1: The Pale King by David Foster Wallace
You'd told me before that you'd wanted to get into DFW but couldn't. I don't know if, since we last talked, you've been able to, but I really think you should give The Pale King a chance. It's incomplete and you can tell where it's patched together, but DFW, with kudos to his editor, is one of the few to have created a fiction work of art that's not finished. Ironically enough, it feels that this book should be the beginning point for studying DFW.
I still remember that night we sat around my apartment table and drank beer and bemoaned the state of writers and artists dead too soon. Do you remember that night's big wind storm? Anyway, you're in another state now, and our lives have become different things and we won't likely have those times again. When I read this book, along with enjoying it, I felt pain that someone as gifted as DFW couldn't bear to live and was besieged by depression and I realized there wouldn't be anymore after this. He's being hailed as one of the most significant writers of his time. How cruel for us all.
2: A Confederacy of Dunces by John Kennedy Toole
I figured if I just give you my copy of A Confederacy of Dunces maybe then you'll read it. Ignatius will remind you of a certain someone, and Levy Pants will be all too reminiscent of a certain workplace we trudged through a few summers back. The book is a bit crumpled as you can see and it's great for reading. Somewhere in the middle, you'll see a red lipstick print, the remnants of an old girlfriend who manhandled my tomes--bending the corners, writing in the margins, and, yes, putting her mouth stamp on them. But don't get too excited. She destroyed hearts, something I'm sure she's still doing, wherever she may be. Forget about it and just enjoy the book.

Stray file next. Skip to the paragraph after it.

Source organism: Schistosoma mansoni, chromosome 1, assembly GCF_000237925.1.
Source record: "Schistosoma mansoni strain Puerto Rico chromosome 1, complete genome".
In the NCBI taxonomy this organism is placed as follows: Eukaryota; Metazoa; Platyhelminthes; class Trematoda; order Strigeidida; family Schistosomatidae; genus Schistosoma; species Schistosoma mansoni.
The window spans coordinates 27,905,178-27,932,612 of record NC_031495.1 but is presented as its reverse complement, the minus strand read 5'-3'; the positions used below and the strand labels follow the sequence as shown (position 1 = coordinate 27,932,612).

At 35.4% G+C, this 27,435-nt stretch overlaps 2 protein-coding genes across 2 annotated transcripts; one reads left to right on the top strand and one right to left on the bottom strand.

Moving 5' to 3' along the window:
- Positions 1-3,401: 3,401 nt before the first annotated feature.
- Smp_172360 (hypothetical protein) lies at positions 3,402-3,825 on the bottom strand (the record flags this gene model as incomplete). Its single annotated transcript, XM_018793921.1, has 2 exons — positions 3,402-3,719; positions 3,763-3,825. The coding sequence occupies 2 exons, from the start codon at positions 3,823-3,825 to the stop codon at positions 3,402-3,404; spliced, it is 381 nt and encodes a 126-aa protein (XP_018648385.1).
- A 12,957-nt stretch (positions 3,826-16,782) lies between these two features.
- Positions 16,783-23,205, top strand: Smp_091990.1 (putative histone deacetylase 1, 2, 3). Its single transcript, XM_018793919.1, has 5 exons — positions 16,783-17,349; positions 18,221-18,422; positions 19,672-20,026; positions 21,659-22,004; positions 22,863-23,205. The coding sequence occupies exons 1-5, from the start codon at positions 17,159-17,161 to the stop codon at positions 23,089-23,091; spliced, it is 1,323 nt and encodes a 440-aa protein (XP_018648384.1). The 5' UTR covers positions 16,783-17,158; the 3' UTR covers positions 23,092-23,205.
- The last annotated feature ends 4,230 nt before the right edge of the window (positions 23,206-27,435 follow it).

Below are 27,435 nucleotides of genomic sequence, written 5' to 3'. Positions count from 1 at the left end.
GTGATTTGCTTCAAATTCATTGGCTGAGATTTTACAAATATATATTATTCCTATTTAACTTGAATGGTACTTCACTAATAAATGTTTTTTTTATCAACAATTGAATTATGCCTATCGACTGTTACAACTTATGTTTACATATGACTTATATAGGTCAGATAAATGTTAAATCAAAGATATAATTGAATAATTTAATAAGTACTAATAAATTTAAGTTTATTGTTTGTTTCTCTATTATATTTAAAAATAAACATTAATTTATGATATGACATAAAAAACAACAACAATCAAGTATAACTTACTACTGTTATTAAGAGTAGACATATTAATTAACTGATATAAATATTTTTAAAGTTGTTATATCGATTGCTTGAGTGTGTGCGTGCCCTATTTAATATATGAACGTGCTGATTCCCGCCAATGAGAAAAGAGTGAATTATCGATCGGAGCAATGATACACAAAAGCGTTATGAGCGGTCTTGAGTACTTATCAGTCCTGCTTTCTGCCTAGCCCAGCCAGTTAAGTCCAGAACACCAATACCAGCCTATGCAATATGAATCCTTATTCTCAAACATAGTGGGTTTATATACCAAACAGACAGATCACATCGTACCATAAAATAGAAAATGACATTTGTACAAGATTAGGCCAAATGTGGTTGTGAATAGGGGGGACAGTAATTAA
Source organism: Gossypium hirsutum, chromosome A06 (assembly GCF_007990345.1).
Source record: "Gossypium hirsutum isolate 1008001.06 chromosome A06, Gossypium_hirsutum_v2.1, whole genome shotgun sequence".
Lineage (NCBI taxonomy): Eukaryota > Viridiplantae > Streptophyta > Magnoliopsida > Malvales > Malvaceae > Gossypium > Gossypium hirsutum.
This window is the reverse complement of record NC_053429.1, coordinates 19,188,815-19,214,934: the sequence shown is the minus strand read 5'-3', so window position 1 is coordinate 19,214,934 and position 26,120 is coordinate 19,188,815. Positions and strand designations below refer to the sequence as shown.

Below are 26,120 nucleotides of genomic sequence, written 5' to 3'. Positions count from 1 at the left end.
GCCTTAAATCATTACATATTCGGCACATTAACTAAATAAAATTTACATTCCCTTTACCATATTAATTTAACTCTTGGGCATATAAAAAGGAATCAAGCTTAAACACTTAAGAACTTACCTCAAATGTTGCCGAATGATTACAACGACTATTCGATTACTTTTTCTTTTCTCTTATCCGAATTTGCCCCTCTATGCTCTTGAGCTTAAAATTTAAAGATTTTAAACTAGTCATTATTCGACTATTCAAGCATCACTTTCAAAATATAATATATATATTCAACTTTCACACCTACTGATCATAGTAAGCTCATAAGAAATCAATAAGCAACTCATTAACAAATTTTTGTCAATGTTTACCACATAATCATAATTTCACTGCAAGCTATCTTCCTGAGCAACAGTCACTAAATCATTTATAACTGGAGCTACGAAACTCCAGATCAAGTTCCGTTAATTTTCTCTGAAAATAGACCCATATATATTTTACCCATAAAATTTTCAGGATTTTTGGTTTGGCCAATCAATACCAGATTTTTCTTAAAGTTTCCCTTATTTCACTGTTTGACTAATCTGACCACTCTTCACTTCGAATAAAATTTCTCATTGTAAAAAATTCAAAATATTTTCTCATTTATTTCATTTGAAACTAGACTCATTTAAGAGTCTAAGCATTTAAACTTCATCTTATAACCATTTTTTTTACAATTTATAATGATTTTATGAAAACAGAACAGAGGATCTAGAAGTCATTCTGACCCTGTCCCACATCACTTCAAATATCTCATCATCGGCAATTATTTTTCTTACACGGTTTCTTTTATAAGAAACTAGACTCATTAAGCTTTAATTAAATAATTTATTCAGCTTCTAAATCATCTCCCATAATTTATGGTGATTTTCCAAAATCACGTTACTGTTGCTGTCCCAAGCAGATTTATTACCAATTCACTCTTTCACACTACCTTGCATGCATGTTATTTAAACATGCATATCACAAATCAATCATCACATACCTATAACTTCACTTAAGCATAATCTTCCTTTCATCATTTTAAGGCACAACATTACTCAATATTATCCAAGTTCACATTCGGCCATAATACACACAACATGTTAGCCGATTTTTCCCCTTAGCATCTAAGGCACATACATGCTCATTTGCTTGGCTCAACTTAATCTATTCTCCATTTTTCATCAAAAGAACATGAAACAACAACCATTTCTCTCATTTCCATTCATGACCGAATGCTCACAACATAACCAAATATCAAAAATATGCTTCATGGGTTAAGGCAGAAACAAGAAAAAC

3: Hey Nostradamus! by Douglas Coupland
I think this one is Coupland's best. It's amazing that this is Columbine without that word ever being used. What a terrible day. Remember we were glued to the tv and had to keep watching? It's been six years now and I can't forget. There have been too many terrible times now that I can't forget.
4: The Ambassadors by Henry James
To whoever reads this next--
Henry James makes my head hurt. You've been warned.